The Ocean – Atmosphere – Sea Ice – Snowpack (OASIS) program was created in 2004 as an international, multidisciplinary group to study chemical and physical exchange processes among the title reservoirs, focussing on the impact on tropospheric chemistry and climate, as well as on the surface/biosphere and feedbacks in the Arctic.

During the International Polar Year (IPY), OASIS was involved in a number of large-scale field studies in both polar environments. Sea ice was of particular interest, as it plays a critical role in polar environments: it is a highly reflective surface that interacts with radiation; it provides a habitat for mammals and microorganisms alike, thus playing a key role in polar trophic processes and elemental cycles; and it creates a saline environment for chemical processes that facilitate a highly oxidizing (cleaning) atmosphere in an otherwise low-radiation environment.  Ocean-air and sea ice-air interfaces also produce aerosol particles that provide cloud condensation nuclei (CCN).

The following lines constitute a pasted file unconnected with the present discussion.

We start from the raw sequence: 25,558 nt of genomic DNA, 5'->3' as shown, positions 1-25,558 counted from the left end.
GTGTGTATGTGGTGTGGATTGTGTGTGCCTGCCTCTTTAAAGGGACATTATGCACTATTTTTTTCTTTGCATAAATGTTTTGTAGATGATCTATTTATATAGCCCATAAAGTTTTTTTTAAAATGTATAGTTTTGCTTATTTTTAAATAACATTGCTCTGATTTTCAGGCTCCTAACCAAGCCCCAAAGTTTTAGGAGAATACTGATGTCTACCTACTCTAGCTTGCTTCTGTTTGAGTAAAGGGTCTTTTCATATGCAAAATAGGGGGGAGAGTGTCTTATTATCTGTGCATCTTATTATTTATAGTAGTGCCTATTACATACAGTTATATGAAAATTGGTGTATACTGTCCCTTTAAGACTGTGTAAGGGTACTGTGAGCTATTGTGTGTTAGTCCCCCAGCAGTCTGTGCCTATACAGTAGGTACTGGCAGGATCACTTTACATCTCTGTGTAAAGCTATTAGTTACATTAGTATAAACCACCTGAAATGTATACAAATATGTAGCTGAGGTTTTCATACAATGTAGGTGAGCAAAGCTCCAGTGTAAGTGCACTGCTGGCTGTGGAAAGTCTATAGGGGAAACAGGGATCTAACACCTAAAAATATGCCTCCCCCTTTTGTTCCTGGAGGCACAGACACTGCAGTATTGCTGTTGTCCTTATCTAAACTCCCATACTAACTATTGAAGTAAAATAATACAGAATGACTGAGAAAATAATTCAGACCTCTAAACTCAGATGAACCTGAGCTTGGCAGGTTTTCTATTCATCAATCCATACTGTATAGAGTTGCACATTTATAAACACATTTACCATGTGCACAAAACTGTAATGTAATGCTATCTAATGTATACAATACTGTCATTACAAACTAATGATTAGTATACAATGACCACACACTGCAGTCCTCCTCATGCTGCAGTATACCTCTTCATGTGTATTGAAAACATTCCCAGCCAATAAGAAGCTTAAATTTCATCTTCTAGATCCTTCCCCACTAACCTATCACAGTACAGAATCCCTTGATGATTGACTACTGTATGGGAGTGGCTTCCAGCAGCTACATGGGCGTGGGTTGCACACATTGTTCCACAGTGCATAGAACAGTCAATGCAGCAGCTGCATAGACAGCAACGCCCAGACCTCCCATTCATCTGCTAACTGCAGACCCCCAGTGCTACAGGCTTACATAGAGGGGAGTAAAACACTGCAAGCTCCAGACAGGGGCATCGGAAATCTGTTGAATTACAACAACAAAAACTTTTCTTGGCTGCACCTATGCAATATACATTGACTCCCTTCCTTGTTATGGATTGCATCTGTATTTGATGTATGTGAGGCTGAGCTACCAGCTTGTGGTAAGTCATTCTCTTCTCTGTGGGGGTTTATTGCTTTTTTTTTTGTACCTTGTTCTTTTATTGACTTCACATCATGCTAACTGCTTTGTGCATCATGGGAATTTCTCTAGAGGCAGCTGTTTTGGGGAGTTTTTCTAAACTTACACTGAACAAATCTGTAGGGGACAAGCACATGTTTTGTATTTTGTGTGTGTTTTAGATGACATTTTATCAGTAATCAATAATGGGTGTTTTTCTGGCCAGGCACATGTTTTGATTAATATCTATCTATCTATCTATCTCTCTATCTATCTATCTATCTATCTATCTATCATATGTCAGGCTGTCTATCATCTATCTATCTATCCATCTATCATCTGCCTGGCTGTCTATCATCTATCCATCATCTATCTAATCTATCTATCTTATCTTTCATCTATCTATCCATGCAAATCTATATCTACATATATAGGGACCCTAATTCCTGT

Sea ice is undergoing rapid change in the Arctic, transitioning from a perennial or multi-year ice (MYI) pack to a thinner, seasonal first-year ice (FYI) pack, thereby transforming into a more Antarctic-like system.  Such changes in critical interfaces will likely have large impacts system wide – from habitat loss to dramatic changes in heat and water vapor fluxes to changes in atmospheric chemistry.  OASIS scientists are deeply involved in studies aimed at understanding interactions among components of the Ocean – Atmosphere – Sea Ice – Snowpack system and potential feedbacks at their most fundamental levels.

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